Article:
"But at the same time, we have to stop turning away people that our economy needs. Not only unskilled laborers, but also scientists, doctors, engineers, and innovators of every kind. They are going to invest in America and open businesses and pay taxes and create millions of jobs.
"The only question, once again, is whether we allow those jobs to be created here, or whether we continue sending them elsewhere.
"If America is going to remain the world's economic superpower, we have to continue welcoming the best and the brightest from all over the world. Otherwise in another generation or two, other countries that are producing high-wage jobs are going to be out-sourcing low-wage jobs to us.
"The problems of our economy are not going to be solved with a quick fix. We need policies that will produce a boost in the short-term and a boom in the long-term. We have it within us to build a strong and stable economy. And by that I mean one where entrepreneurship is encouraged, where there is freedom to innovate, where opportunities are open to all, where benefits are shared by everyone, and where families can find economic security.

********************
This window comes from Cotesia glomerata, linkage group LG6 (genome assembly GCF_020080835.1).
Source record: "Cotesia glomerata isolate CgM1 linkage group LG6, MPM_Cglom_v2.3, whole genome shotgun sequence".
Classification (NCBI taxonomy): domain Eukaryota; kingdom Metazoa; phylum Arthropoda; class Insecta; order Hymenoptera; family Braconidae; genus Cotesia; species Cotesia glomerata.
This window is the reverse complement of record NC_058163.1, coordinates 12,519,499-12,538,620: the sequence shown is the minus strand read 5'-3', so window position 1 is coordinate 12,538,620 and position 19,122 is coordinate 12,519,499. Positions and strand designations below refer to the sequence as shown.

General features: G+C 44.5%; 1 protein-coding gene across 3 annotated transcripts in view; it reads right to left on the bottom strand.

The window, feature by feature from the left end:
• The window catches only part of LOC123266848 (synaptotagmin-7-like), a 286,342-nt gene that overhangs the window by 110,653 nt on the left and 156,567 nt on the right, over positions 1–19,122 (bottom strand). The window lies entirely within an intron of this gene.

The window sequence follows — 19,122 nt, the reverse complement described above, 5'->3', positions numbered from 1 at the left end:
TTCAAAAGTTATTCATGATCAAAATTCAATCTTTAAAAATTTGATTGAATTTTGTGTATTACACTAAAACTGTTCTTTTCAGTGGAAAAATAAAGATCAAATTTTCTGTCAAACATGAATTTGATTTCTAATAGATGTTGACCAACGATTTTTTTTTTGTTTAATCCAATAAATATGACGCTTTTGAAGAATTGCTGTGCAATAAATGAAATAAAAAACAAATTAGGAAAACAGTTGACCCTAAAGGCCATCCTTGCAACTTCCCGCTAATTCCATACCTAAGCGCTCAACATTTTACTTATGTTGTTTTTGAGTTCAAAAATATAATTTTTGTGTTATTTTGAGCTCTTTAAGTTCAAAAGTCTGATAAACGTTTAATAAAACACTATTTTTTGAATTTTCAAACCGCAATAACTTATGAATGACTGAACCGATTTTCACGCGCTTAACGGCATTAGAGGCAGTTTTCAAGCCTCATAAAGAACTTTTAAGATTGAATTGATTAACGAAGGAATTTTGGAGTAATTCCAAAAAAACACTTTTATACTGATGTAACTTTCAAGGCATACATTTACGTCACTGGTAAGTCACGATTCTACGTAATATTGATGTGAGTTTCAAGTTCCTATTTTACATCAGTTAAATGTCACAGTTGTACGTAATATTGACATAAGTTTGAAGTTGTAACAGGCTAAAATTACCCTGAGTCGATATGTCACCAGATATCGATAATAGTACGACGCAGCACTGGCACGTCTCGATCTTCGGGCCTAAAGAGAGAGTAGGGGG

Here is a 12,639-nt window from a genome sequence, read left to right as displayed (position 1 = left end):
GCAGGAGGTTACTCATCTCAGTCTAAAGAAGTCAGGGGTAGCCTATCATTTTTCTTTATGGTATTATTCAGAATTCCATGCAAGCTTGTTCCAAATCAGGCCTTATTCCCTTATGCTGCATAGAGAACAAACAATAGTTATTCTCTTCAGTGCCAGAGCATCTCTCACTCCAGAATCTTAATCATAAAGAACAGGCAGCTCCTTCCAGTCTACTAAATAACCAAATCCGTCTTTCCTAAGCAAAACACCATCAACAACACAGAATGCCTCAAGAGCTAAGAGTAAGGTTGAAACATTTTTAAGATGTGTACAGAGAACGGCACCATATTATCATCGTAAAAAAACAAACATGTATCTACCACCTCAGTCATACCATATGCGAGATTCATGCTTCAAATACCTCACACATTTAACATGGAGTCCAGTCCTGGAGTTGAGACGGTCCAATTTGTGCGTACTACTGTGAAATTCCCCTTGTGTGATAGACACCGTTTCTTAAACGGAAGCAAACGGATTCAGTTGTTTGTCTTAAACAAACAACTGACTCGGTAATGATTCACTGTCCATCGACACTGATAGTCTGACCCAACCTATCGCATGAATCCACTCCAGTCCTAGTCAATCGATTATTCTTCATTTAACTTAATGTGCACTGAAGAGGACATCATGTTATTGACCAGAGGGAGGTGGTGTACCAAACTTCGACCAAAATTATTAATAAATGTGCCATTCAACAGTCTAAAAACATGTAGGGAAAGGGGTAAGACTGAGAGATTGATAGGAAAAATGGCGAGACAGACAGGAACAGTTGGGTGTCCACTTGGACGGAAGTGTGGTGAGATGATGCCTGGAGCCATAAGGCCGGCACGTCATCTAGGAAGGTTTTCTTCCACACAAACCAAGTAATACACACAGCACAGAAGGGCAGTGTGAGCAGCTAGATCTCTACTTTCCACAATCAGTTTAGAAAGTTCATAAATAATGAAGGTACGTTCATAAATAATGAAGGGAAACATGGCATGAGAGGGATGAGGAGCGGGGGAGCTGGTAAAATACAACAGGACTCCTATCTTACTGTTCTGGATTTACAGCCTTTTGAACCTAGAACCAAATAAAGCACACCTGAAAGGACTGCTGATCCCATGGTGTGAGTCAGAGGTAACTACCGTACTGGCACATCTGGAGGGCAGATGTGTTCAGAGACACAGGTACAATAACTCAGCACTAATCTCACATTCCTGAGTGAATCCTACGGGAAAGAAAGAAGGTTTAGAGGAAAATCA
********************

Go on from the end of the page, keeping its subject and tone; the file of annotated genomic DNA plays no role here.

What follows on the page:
"That's the promise that America has always held, and we deserve a federal government that does more to help Americans redeem that promise. Thank you again for this award, and for being such strong partners on so many of important issues.
"And, Go Giants!"
Stu Loeser (212) 788-2958